Saturday, September 17, 2011

Taarof world

Taarof is a Persian way of being hospitable, polite, and respectful. It's about sacrificing yourself for your guest and to be humble, generous, and a servant. It is a beautiful part of the Persian culture.
Examples of Taarof:
When few people try to enter a door way that permits only one at the time the respectful approach is to let the oldest person enter first, then the guest, and last the host. It's common to see people at doorways insisting each other to enter first and they go back and forth and sometimes this ritual can repeat itself for a long time and can become somehow annoying.
Iranians sometimes get in fight over who is going to pay in restaurants. Everybody is taking their money out and try to tell the cashier to take their money and seldom we threaten the cashier if he/she takes money from the counterpart.
When you shop merchandise at a store in Iran, the cashier quotes the price and also tells you that it's on the house and don't mention it (Ghabel nadare). But at the end you have to pay for the merchandise.
At least but not last, when you are sitting in a gathering and a new person that you know enters, you get up of respect and greet. If the person is older no matter if you know the person or not,  it would be disrespectful to not stand up! Sometimes I think it's better to go to a gathering later than sooner otherwise you have to get up over and over again.

There are so many vocabulary used in Tarof that cannot be translated to english, I don't understand many of the words either. Some of the words are, "Ghabel nadare", which means it's not worth it for you to pay. In Iran you hear ghabe nadare everywhere. If you tell a friend what a beautiful watch she/he has, they usually say Ghabel nadare.
When somebody ask me to say hello to my parents I'll be polite and respond: I will send your greatness (bozorgitoon ro miresoonam). When you talk to someone that hosted you last, you start the conversation with: how are you dealing with our burdan!( ba zahmat ma chetorin)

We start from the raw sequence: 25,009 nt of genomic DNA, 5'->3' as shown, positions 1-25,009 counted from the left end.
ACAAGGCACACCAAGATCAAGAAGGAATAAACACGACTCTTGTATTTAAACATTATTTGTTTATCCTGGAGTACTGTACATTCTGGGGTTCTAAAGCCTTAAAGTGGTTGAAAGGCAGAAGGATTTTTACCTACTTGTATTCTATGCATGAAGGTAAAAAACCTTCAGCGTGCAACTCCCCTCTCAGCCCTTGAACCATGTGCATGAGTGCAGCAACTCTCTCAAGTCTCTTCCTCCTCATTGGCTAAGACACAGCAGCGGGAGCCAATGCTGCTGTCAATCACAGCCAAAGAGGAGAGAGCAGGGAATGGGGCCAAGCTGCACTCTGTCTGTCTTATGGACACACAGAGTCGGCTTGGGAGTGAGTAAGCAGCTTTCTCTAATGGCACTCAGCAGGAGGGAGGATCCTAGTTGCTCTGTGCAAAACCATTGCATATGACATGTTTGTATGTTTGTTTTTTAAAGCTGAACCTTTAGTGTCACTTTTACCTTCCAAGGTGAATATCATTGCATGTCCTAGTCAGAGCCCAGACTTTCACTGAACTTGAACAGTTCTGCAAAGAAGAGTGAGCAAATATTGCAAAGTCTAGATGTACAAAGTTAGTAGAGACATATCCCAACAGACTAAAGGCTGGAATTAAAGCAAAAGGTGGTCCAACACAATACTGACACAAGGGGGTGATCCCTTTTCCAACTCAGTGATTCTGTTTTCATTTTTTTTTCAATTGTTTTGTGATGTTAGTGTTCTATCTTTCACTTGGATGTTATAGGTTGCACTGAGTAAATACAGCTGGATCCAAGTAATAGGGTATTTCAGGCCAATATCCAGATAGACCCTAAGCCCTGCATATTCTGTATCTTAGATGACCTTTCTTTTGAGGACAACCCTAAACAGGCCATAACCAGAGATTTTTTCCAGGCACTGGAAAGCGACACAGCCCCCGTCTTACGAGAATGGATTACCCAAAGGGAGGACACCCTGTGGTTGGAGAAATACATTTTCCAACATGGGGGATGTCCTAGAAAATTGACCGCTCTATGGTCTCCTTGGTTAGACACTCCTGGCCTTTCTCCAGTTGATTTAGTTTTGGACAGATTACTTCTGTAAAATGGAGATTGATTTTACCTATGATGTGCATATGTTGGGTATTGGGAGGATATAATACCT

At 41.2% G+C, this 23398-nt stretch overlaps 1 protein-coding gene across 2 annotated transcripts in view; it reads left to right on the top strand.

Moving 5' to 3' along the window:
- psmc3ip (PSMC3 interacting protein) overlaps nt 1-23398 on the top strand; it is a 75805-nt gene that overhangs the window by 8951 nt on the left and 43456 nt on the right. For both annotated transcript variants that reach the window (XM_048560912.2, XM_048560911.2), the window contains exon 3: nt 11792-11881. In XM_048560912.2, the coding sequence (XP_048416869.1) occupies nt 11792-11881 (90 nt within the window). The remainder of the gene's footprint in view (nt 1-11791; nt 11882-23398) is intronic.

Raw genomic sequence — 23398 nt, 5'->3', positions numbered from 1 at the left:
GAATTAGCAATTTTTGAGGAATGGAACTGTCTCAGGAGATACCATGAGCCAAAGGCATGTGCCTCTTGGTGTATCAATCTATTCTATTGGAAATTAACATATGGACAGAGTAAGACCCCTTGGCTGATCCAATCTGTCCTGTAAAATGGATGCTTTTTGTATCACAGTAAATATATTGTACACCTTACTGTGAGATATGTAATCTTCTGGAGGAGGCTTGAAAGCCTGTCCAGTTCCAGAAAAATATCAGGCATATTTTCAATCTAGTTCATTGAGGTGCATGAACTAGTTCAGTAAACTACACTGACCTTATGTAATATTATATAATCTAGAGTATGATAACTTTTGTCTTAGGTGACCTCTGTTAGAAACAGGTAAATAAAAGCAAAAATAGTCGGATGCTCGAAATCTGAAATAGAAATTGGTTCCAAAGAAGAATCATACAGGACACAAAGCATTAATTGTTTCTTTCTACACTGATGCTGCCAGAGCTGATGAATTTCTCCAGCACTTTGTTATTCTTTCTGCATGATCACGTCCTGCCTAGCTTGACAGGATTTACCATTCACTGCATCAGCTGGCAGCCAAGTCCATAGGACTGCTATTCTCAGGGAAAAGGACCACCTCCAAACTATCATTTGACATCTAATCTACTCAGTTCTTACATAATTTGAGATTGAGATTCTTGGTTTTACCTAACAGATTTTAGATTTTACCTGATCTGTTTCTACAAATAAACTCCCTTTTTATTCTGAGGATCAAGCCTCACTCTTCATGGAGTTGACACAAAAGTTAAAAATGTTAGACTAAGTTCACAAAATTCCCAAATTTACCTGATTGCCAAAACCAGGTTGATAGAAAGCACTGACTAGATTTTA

As a person grown up in a western culture, sometimes Taarof becomes very challenging. You don't know if people really mean what they are offering or it's just a taarof. I usually tell people that I don't taarof, but that itself can be a type of taarof!

I also recognized that subconsciously I have been carrying the taarof culture in my life.
I faced complicated situations outside Iran and offered to pay for things in many situations where nobody else offered so I end up with the whole bill myself.
I would say we do have more of the Taarof culture in the U.S than in Sweden. I like to keep beautiful parts of each culture that I grew up in. There are certainly beautiful parts of Taarof. In the Taarof world I believe you have to mean what you are offering. Don't offer your watch to someone unless you are ready to give it away and don't offer to pay for a whole table unless you mean it and you can afford it!

Love from Taarof world

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